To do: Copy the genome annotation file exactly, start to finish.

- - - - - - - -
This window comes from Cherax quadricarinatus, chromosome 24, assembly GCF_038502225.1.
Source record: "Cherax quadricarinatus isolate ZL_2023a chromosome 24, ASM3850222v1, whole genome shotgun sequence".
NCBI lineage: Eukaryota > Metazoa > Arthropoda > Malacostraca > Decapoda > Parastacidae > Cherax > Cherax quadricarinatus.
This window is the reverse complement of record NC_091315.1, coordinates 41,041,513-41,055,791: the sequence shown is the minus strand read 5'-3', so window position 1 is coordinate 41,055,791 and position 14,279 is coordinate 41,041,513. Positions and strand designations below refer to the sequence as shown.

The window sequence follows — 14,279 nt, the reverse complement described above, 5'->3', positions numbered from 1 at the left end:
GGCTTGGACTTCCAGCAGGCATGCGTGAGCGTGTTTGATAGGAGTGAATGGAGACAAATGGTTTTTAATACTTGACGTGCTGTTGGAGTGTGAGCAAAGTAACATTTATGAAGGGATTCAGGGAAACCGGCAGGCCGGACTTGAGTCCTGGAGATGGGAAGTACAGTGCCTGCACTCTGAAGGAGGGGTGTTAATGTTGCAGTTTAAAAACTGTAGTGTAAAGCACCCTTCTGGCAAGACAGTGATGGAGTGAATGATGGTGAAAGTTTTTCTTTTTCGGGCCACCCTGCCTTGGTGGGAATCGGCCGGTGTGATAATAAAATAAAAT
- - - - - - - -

This window comes from Cherax quadricarinatus, chromosome 24, assembly GCF_038502225.1.
Source record: "Cherax quadricarinatus isolate ZL_2023a chromosome 24, ASM3850222v1, whole genome shotgun sequence".
NCBI lineage: Eukaryota > Metazoa > Arthropoda > Malacostraca > Decapoda > Parastacidae > Cherax > Cherax quadricarinatus.
This window is the reverse complement of record NC_091315.1, coordinates 41,041,513-41,055,791: the sequence shown is the minus strand read 5'-3', so window position 1 is coordinate 41,055,791 and position 14,279 is coordinate 41,041,513. Positions and strand designations below refer to the sequence as shown.

The window sequence follows — 14,279 nt, the reverse complement described above, 5'->3', positions numbered from 1 at the left end:
GGCTTGGACTTCCAGCAGGCATGCGTGAGCGTGTTTGATAGGAGTGAATGGAGACAAATGGTTTTTAATACTTGACGTGCTGTTGGAGTGTGAGCAAAGTAACATTTATGAAGGGATTCAGGGAAACCGGCAGGCCGGACTTGAGTCCTGGAGATGGGAAGTACAGTGCCTGCACTCTGAAGGAGGGGTGTTAATGTTGCAGTTTAAAAACTGTAGTGTAAAGCACCCTTCTGGCAAGACAGTGATGGAGTGAATGATGGTGAAAGTTTTTCTTTTTCGGGCCACCCTGCCTTGGTGGGAATCGGCCGGTGTGATAATAAAATAAAAT